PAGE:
Golden age of Jewish culture in Spain

From Academic Kids

The Golden age of Jewish culture in Spain, also know as the Golden Age of Arab Rule in Spain, were the years between 900 and 1200 in Spain and North Africa, a sort of Jewish renaissance that arose from the fusion of the Arab and Jewish intellectual worlds. Jews watched their Arab counterparts closely and learned to be astronomers, philosophers, scientists, and poets.

This was a time of partial autonomy. As the dhimmis, Jews were free to live in the Islamic world as long as they paid a special tax, the jizya, to Muslim rulers. Jews had their own legal system and social services but were supposed to wear identifying clothing.

While Jewish communities in Arab and Islamic countries fared better overall than those in Christian lands in Europe at the time, Jews were no strangers to persecution and humiliation among the Arabs and Muslim. In the opinion of Princeton University historian Bernard Lewis: "The Golden Age of equal rights was a myth, and belief in it was a result, more than a cause, of Jewish sympathy for Islam." (by Mitchell Bard, referencing Bernard Lewis, The Pro-Islamic Jews, Judaism, 1968, p. 401.)

"At its peak about one thousand years ago, the Muslim world made a remarkable contribution to science, notably mathematics and medicine. Baghdad in its heyday and southern Spain built universities to which thousands flocked. Rulers surrounded themselves with scientists and artists. A spirit of freedom allowed Jews, Christians, and Muslim to work side by side." (by Francis Ghiles, "What is Wrong With Muslim Science", Nature, 24 March 1983.)

According to some historians, the Golden Age ended in 1090 by the invasion of Almoravides, a puritan Muslim sect from Morocco. Even under the Almoravides, some Jews prospered (although far more so under Ali III than under his father Yusef I bin Tashfin). Among those who held the title of "vizier" or "nasi" in Almoravide times were the poet and physician Abu Ayyub Solomon ibn al-Mu'allam, Abraham ibn Me飏 ibn Kamnial, Abu Isaac ibn Muhajar, and Solomon ibn Farusal (although Solomon was murdered May 2, 1108). However, they were ousted in 1148 and the years following by the even more puritanical Almohades. Of the Almohad reign, the Jewish Encyclopedia writes, "As in Africa, so in Spain, the Jews were forced to accept the Islamic faith; the conquerors confiscated their property and took their wives and children, many of whom were sold as slaves. The most famous Jewish educational institutions were closed, and the beautiful synagogues every where destroyed."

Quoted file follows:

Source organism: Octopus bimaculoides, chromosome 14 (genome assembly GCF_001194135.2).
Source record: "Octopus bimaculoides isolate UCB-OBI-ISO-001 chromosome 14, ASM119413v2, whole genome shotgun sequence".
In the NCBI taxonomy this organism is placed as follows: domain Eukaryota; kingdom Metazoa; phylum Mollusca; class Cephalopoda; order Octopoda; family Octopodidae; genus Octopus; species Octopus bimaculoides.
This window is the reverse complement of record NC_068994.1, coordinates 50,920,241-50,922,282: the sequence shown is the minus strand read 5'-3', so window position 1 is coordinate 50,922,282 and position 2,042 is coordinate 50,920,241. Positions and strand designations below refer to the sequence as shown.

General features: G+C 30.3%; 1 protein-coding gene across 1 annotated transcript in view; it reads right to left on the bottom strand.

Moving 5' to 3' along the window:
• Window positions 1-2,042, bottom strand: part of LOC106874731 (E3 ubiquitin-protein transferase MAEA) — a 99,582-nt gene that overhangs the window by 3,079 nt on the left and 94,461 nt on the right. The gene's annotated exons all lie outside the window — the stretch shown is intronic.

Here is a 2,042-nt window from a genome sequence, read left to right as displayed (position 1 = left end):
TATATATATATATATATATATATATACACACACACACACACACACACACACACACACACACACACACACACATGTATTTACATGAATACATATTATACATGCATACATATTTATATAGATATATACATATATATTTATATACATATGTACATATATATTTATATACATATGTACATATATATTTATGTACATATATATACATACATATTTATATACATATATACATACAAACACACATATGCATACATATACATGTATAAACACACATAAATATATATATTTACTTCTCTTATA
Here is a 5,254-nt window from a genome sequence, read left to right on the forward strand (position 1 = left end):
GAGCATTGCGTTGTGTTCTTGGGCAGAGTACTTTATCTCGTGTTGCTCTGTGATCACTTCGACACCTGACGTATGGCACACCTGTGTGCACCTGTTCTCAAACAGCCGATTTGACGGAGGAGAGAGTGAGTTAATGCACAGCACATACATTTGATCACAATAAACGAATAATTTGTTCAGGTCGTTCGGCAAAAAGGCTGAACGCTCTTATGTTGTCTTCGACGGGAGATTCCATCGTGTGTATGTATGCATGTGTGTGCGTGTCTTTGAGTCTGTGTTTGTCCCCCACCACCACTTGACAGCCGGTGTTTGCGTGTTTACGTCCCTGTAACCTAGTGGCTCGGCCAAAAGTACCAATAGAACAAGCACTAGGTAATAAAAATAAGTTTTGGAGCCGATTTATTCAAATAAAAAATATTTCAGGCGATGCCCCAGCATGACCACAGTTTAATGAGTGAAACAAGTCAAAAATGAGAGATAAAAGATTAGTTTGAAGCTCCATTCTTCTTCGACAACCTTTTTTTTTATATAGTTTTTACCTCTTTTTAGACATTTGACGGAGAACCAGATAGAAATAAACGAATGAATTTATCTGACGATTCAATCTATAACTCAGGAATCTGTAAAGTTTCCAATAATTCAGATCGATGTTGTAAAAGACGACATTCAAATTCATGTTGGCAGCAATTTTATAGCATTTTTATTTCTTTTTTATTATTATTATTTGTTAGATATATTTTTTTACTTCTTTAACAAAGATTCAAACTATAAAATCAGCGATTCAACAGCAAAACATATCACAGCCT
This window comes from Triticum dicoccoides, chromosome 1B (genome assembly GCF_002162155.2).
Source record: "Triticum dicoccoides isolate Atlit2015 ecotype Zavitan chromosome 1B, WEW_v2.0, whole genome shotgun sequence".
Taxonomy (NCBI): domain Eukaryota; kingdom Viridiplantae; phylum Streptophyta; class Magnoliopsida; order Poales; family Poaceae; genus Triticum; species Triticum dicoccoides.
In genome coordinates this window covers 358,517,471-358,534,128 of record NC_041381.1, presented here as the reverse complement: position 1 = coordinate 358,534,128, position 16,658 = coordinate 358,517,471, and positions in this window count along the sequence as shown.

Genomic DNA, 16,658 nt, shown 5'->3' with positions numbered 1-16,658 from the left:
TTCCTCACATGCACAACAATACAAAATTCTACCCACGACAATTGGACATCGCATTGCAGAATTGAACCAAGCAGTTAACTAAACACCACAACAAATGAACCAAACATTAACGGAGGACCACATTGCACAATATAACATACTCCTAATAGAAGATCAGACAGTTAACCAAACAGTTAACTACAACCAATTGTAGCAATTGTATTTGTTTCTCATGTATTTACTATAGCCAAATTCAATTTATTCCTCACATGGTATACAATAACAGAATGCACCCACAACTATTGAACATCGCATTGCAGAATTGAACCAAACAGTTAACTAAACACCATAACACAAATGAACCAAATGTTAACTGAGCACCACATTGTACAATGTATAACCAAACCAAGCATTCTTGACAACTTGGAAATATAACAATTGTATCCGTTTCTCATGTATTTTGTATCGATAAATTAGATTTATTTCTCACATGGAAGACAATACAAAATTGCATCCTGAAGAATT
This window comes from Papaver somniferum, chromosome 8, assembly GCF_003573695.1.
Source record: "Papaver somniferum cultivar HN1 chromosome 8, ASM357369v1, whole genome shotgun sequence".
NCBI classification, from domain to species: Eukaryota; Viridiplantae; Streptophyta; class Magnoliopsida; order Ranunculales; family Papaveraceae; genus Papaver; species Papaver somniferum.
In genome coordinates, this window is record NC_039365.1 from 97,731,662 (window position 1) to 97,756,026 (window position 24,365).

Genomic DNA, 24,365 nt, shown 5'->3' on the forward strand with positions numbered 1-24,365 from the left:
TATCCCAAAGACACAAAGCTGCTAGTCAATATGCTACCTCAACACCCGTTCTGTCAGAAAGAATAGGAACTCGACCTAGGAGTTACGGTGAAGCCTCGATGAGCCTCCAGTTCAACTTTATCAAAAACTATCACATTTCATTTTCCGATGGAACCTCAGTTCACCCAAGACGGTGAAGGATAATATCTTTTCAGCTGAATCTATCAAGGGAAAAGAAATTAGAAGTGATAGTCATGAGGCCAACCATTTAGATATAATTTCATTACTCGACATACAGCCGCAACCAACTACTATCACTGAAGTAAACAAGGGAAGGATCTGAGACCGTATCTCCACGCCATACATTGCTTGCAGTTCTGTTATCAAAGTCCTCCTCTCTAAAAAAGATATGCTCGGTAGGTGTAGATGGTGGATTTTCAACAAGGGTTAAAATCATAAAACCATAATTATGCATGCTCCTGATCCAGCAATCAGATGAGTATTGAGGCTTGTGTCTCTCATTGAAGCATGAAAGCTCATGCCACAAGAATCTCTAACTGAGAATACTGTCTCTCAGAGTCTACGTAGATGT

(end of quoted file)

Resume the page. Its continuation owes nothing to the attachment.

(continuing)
During these successive waves of narrowly interpreted Islam, many Jewish and even Muslim scholars left the Muslim-controlled portion of Spain for the then still relatively tolerant city of Toledo, which had been reconquered in 1085 by Christian forces. Several of them were involved in what became known as the School of Toledo, which produced some of the first translations into Latin of works from the Arab world, notably the works of Averroes and of the Jewish poet and philosopher Solomon Ibn Gabirol, known in Spain as Avicebr髇.

Notable figures

External links

he:תור הזהב של יהדות ספרד


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